As the credits rolled on Kwak Gyeong-taek's "Friends 2" I was, perhaps unjustifiably, reminded of a quote by Orson Welles, that "if you want a happy ending, that depends, of course, on where you stop your story". Now while Kwak's 2001 blockbuster "Friend" can't be accused of having ended 'happily', the film itself was indeed a great story well told; one that immediately elevated itself into the history books as a modern Korean classic. But it was its story that ended happily, in record-breaking royalties, and proclaimed Kwak as an attuned talent with a flair for character-driven drama and tragedy-but a film that perhaps should've been allowed to rest in piece, not pieces.
"Friends 2" (aka "Friend: The Great Legacy") came out late last year and dethroned the mighty "Thor" at the box office. It entered proudly and promisingly in first, a position it then held for another before being beaten back by the likes of "11 AM", "Marriage Blue", "Tumbleweed", and "The Hunger Games: Catching Fire". "Friend" claimed over 8M admissions back in 2001, but "Friends 2" managed just 3M during its five-week run in the top ten. Sequels rarely outperform the parent pictures form which they're spawned, and 2.9M admissions is nothing to squawk at, but, again, I found Kwak's return to the bloody aftermath of the original fratricide more needy nostalgia than necessity.
Unwilling to let the brotherly gangsters rest in peace, Kwak has instead let them decay for over a decade, bar a dramatic attempt at serialising these ghosts in "Friend, Our Story" (2009), and after a string of less-than-spectacular efforts decided to indulge in a commercial trip down memory lane. The film plays like a fragmented love letter written to a lost lover in a moment of inebriated weakness; a dreamy lapse into an extended reality derived from past pleasures and pains. Whatever loose threads Kwak maybe thought needed singeing from the original he deals with here, but they were thin fibres that were happily at home in the original, and the film thusly felt forced and fiendishly fatalistic.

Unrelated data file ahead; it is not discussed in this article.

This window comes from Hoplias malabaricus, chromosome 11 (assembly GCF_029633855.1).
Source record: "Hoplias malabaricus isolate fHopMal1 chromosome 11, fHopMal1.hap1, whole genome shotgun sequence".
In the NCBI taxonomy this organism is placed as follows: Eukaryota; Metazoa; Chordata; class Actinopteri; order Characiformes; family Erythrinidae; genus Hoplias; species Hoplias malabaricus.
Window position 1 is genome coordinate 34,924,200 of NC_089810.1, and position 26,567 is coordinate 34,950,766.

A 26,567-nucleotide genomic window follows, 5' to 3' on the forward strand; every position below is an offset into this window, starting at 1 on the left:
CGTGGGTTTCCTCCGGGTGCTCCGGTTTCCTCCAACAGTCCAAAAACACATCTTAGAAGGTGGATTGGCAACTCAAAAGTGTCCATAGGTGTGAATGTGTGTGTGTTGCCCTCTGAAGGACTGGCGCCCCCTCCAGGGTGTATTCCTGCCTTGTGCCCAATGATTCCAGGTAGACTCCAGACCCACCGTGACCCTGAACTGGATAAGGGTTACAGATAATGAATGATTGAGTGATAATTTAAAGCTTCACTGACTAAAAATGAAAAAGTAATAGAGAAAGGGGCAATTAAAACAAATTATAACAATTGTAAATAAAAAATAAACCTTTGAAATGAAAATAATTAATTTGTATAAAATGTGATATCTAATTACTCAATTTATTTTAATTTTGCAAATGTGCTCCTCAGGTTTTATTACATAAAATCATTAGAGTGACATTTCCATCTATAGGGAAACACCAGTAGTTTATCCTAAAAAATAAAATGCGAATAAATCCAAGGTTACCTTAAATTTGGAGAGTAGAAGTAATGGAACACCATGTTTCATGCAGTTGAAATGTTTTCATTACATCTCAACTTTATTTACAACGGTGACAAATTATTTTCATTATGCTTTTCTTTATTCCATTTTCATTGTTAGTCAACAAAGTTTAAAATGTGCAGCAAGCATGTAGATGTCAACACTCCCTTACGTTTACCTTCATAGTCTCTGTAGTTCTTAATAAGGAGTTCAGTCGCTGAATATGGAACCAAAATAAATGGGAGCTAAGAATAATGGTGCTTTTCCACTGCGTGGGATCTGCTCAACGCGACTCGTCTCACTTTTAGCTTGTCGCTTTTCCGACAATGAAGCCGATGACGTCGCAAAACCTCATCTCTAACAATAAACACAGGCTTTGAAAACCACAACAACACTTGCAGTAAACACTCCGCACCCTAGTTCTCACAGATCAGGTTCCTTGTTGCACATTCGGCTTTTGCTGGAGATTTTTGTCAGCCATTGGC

Of course fans of the original, like myself, will most likely enjoy the course Kwak wades though, and that love may have been enough to get me and almost 3 million other viewers in the cinema, but when the show faded to black it was Welles' noirish words that pierced my mind rather sharply. But perhaps it was the manner in which it was presented, its over-reliance on the original sin's bloody seduction that numbed me. That sounds reasonable enough, but the corner that kind of thinking pushes me into then requires a counter Kwak's elected course with a more pleasing alternative-a futile exercise that would lend credence to a creation I'd rather not see leave the lab.
Kwak's resurrection of his magnum opus is stern and sterile, a mosaic of memory that's devoid of much of the passion and drive "Friend" drove home. These rebooted Busan bandits walk and talk like they should, but appear numbing derelict and icy to the eye. Its lead characters (played by Yoo Oh-sung, Joo Jin-mo, and Kim Woo-bin) are depressing stoic, and if cinema is indeed an empathy machine, then this character-driven séance was missing a ghost or three. Violent gangbangs and the odd tear flowing from a stony duct seem invite passion, but lacked conviction and relied too much on abstracted and inter-textual recollections from first's fellowship. Not surprisingly then, "Friends 2" is not one a sequel for the uninitiated; it's an exclusive and exhausting outing that holds a harsh torch up to a past relic, and only just manages to avoid burning Kwak's true treasure.
Available on DVD from YESASIA
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